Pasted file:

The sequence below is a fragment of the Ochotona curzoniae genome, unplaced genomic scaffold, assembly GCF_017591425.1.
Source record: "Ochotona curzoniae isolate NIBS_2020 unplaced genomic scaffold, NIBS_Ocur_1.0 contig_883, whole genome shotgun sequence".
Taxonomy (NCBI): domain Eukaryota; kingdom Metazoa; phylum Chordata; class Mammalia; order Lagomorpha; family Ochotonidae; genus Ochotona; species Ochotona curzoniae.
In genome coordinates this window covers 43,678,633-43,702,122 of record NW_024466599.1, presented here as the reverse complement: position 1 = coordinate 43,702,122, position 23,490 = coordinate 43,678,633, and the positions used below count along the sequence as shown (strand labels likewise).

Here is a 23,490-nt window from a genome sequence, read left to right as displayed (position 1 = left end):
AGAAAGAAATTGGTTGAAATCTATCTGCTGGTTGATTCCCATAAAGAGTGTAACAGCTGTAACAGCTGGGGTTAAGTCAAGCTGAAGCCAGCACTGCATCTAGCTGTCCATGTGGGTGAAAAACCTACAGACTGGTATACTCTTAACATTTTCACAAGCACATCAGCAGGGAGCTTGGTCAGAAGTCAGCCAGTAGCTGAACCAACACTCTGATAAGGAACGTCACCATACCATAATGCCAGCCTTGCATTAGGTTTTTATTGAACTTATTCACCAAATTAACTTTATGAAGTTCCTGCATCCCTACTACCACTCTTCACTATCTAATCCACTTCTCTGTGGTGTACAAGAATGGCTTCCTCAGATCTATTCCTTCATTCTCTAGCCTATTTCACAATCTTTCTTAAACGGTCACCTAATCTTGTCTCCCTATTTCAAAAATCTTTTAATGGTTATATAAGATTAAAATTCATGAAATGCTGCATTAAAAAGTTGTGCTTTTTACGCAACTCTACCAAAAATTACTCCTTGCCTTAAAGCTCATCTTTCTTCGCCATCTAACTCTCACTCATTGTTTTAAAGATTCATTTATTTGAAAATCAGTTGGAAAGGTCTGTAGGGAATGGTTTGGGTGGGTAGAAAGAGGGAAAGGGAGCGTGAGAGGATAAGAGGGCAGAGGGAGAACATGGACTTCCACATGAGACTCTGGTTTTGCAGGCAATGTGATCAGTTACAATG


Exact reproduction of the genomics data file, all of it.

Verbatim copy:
The sequence below is a fragment of the Ochotona curzoniae genome, unplaced genomic scaffold, assembly GCF_017591425.1.
Source record: "Ochotona curzoniae isolate NIBS_2020 unplaced genomic scaffold, NIBS_Ocur_1.0 contig_883, whole genome shotgun sequence".
Taxonomy (NCBI): domain Eukaryota; kingdom Metazoa; phylum Chordata; class Mammalia; order Lagomorpha; family Ochotonidae; genus Ochotona; species Ochotona curzoniae.
In genome coordinates this window covers 43,678,633-43,702,122 of record NW_024466599.1, presented here as the reverse complement: position 1 = coordinate 43,702,122, position 23,490 = coordinate 43,678,633, and the positions used below count along the sequence as shown (strand labels likewise).

Here is a 23,490-nt window from a genome sequence, read left to right as displayed (position 1 = left end):
AGAAAGAAATTGGTTGAAATCTATCTGCTGGTTGATTCCCATAAAGAGTGTAACAGCTGTAACAGCTGGGGTTAAGTCAAGCTGAAGCCAGCACTGCATCTAGCTGTCCATGTGGGTGAAAAACCTACAGACTGGTATACTCTTAACATTTTCACAAGCACATCAGCAGGGAGCTTGGTCAGAAGTCAGCCAGTAGCTGAACCAACACTCTGATAAGGAACGTCACCATACCATAATGCCAGCCTTGCATTAGGTTTTTATTGAACTTATTCACCAAATTAACTTTATGAAGTTCCTGCATCCCTACTACCACTCTTCACTATCTAATCCACTTCTCTGTGGTGTACAAGAATGGCTTCCTCAGATCTATTCCTTCATTCTCTAGCCTATTTCACAATCTTTCTTAAACGGTCACCTAATCTTGTCTCCCTATTTCAAAAATCTTTTAATGGTTATATAAGATTAAAATTCATGAAATGCTGCATTAAAAAGTTGTGCTTTTTACGCAACTCTACCAAAAATTACTCCTTGCCTTAAAGCTCATCTTTCTTCGCCATCTAACTCTCACTCATTGTTTTAAAGATTCATTTATTTGAAAATCAGTTGGAAAGGTCTGTAGGGAATGGTTTGGGTGGGTAGAAAGAGGGAAAGGGAGCGTGAGAGGATAAGAGGGCAGAGGGAGAACATGGACTTCCACATGAGACTCTGGTTTTGCAGGCAATGTGATCAGTTACAATG